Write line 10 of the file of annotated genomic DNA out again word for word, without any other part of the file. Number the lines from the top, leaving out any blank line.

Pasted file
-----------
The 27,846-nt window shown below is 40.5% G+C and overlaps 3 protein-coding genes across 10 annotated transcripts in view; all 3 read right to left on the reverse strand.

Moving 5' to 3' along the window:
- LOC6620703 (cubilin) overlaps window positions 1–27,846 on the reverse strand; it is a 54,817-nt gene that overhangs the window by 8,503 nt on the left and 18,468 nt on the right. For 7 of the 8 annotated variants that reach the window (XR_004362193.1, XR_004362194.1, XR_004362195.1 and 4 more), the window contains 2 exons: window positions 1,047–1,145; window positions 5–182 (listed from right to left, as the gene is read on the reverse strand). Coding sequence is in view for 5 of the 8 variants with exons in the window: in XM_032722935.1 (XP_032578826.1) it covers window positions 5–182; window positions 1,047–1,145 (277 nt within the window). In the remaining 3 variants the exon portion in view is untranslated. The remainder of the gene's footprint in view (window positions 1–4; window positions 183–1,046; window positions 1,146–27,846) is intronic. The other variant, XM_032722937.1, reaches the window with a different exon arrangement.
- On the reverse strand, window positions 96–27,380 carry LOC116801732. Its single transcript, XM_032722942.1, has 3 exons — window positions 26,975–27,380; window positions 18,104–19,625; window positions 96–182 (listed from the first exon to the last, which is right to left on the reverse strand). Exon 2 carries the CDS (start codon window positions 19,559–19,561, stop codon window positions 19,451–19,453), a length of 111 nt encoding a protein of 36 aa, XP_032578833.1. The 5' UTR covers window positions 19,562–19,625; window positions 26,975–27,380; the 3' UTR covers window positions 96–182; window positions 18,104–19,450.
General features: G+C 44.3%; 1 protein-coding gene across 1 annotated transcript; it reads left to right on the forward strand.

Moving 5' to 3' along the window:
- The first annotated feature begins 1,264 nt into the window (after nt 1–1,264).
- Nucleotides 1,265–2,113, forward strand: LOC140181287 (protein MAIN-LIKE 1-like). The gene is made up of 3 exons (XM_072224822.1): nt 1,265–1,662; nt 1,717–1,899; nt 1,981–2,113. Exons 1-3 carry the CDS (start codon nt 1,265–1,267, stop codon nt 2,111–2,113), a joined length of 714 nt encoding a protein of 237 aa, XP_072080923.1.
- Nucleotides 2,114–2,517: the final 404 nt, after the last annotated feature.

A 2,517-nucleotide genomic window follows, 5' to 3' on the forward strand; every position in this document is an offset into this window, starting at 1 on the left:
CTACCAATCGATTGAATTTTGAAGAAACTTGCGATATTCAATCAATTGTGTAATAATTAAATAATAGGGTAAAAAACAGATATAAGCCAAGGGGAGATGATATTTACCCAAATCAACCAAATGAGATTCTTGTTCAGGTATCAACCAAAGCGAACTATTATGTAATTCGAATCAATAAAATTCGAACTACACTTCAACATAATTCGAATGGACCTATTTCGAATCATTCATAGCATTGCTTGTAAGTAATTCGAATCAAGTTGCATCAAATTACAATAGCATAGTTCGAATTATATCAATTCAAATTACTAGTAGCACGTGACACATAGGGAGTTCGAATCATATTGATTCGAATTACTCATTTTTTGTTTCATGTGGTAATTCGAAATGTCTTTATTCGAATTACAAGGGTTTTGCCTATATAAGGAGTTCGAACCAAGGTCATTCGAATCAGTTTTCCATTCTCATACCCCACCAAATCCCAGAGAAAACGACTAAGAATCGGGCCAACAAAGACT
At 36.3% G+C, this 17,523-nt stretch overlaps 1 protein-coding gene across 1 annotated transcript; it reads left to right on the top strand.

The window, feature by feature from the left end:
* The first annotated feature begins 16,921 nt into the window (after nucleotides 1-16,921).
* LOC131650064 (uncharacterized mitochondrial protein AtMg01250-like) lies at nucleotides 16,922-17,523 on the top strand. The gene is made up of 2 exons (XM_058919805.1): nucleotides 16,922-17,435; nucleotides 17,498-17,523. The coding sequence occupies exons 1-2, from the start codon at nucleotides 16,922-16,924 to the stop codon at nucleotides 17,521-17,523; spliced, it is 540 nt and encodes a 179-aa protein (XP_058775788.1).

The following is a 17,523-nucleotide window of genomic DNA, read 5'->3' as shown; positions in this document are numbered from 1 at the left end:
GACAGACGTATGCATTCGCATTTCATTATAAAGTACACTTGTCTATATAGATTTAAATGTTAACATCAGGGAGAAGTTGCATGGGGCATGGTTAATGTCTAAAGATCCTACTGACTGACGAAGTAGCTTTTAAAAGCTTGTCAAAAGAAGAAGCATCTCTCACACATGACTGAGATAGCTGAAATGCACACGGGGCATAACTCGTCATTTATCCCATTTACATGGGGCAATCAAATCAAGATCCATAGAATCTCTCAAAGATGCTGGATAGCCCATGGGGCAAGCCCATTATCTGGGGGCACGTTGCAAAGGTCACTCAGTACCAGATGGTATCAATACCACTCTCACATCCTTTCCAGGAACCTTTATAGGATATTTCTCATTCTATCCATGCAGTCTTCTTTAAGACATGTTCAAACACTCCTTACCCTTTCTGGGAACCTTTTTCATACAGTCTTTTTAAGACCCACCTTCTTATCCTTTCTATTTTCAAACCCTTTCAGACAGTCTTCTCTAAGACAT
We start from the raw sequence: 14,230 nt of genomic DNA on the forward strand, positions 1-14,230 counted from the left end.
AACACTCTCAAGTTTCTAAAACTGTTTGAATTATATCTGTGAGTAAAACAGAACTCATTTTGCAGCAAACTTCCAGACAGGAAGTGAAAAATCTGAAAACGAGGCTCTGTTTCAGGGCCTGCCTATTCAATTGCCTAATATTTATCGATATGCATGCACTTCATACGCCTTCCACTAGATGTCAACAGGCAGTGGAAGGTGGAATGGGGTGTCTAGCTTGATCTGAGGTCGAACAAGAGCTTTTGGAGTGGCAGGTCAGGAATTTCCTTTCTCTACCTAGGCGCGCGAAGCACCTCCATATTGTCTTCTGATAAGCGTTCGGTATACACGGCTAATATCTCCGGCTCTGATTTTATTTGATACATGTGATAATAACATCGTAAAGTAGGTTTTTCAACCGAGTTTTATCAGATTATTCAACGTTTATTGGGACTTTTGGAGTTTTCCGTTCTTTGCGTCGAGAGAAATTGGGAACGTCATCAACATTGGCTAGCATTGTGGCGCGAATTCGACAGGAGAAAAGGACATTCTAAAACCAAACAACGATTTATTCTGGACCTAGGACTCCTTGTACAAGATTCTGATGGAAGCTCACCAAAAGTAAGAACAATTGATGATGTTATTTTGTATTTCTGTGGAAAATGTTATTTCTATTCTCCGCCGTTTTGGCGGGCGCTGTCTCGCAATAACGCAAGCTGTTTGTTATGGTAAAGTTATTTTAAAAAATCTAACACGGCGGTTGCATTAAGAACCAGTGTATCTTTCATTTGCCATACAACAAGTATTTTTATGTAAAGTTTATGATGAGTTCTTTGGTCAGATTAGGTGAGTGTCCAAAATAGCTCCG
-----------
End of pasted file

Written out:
A 2,517-nucleotide genomic window follows, 5' to 3' on the forward strand; every position in this document is an offset into this window, starting at 1 on the left: